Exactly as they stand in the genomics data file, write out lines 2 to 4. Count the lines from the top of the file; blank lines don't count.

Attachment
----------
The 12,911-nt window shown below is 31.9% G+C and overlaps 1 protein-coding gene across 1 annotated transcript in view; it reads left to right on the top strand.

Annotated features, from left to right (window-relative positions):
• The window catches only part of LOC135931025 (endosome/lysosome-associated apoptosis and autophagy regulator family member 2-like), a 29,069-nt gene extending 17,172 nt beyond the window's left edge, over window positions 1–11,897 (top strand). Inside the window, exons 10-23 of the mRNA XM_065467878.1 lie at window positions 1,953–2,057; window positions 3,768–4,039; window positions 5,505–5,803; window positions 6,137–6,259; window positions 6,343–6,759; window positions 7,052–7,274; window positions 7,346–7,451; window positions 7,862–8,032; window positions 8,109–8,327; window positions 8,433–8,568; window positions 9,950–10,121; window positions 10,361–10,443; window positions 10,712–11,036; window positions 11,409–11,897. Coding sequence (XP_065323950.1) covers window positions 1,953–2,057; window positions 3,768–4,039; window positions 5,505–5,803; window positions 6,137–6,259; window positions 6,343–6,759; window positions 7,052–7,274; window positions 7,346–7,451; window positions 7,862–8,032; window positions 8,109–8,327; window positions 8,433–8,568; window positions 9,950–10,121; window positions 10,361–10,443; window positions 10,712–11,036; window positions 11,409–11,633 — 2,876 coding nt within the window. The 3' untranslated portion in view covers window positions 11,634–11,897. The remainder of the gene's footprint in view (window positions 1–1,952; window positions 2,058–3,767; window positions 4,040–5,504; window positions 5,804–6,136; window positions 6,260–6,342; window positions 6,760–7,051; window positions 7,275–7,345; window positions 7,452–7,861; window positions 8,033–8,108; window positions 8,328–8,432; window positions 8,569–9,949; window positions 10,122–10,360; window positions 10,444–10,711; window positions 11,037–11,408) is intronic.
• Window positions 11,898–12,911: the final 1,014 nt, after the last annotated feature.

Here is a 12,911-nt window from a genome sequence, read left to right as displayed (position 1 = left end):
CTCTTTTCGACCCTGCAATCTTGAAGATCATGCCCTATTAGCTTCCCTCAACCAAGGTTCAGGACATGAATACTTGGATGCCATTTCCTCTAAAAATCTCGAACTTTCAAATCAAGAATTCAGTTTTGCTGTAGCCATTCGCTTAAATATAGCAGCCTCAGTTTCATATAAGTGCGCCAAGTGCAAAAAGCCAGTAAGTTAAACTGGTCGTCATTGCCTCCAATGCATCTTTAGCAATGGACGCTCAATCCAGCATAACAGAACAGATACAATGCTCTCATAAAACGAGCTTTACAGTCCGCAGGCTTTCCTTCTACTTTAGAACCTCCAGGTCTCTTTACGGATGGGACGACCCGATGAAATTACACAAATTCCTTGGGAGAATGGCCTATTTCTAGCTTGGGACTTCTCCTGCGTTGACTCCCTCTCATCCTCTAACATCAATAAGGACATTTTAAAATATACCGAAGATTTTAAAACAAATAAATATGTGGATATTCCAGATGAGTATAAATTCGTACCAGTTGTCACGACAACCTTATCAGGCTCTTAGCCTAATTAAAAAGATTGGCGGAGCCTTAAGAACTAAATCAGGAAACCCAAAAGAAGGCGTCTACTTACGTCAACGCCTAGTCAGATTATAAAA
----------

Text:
Annotated features, from left to right (window-relative positions):
• The window catches only part of LOC135931025 (endosome/lysosome-associated apoptosis and autophagy regulator family member 2-like), a 29,069-nt gene extending 17,172 nt beyond the window's left edge, over window positions 1–11,897 (top strand). Inside the window, exons 10-23 of the mRNA XM_065467878.1 lie at window positions 1,953–2,057; window positions 3,768–4,039; window positions 5,505–5,803; window positions 6,137–6,259; window positions 6,343–6,759; window positions 7,052–7,274; window positions 7,346–7,451; window positions 7,862–8,032; window positions 8,109–8,327; window positions 8,433–8,568; window positions 9,950–10,121; window positions 10,361–10,443; window positions 10,712–11,036; window positions 11,409–11,897. Coding sequence (XP_065323950.1) covers window positions 1,953–2,057; window positions 3,768–4,039; window positions 5,505–5,803; window positions 6,137–6,259; window positions 6,343–6,759; window positions 7,052–7,274; window positions 7,346–7,451; window positions 7,862–8,032; window positions 8,109–8,327; window positions 8,433–8,568; window positions 9,950–10,121; window positions 10,361–10,443; window positions 10,712–11,036; window positions 11,409–11,633 — 2,876 coding nt within the window. The 3' untranslated portion in view covers window positions 11,634–11,897. The remainder of the gene's footprint in view (window positions 1–1,952; window positions 2,058–3,767; window positions 4,040–5,504; window positions 5,804–6,136; window positions 6,260–6,342; window positions 6,760–7,051; window positions 7,275–7,345; window positions 7,452–7,861; window positions 8,033–8,108; window positions 8,328–8,432; window positions 8,569–9,949; window positions 10,122–10,360; window positions 10,444–10,711; window positions 11,037–11,408) is intronic.
• Window positions 11,898–12,911: the final 1,014 nt, after the last annotated feature.